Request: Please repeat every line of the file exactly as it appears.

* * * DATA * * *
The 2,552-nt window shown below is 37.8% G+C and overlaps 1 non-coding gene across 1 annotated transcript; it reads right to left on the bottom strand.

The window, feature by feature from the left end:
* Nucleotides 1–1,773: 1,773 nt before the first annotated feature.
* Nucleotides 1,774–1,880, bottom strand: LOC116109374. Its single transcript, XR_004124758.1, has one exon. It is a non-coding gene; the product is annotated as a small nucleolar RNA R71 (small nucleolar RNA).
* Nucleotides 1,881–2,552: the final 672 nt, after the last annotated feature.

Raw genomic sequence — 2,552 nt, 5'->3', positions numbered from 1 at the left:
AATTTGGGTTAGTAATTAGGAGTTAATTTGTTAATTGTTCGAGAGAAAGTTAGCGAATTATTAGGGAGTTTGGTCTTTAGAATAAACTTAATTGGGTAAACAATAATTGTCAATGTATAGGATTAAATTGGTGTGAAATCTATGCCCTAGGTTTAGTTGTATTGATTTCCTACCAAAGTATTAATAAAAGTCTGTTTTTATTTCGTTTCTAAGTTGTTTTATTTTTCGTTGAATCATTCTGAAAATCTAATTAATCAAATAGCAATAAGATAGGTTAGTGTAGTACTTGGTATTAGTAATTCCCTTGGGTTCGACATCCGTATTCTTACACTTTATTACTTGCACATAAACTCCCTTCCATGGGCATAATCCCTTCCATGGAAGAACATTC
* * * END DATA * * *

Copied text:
The 2,552-nt window shown below is 37.8% G+C and overlaps 1 non-coding gene across 1 annotated transcript; it reads right to left on the bottom strand.

The window, feature by feature from the left end:
* Nucleotides 1–1,773: 1,773 nt before the first annotated feature.
* Nucleotides 1,774–1,880, bottom strand: LOC116109374. Its single transcript, XR_004124758.1, has one exon. It is a non-coding gene; the product is annotated as a small nucleolar RNA R71 (small nucleolar RNA).
* Nucleotides 1,881–2,552: the final 672 nt, after the last annotated feature.

Raw genomic sequence — 2,552 nt, 5'->3', positions numbered from 1 at the left:
AATTTGGGTTAGTAATTAGGAGTTAATTTGTTAATTGTTCGAGAGAAAGTTAGCGAATTATTAGGGAGTTTGGTCTTTAGAATAAACTTAATTGGGTAAACAATAATTGTCAATGTATAGGATTAAATTGGTGTGAAATCTATGCCCTAGGTTTAGTTGTATTGATTTCCTACCAAAGTATTAATAAAAGTCTGTTTTTATTTCGTTTCTAAGTTGTTTTATTTTTCGTTGAATCATTCTGAAAATCTAATTAATCAAATAGCAATAAGATAGGTTAGTGTAGTACTTGGTATTAGTAATTCCCTTGGGTTCGACATCCGTATTCTTACACTTTATTACTTGCACATAAACTCCCTTCCATGGGCATAATCCCTTCCATGGAAGAACATTC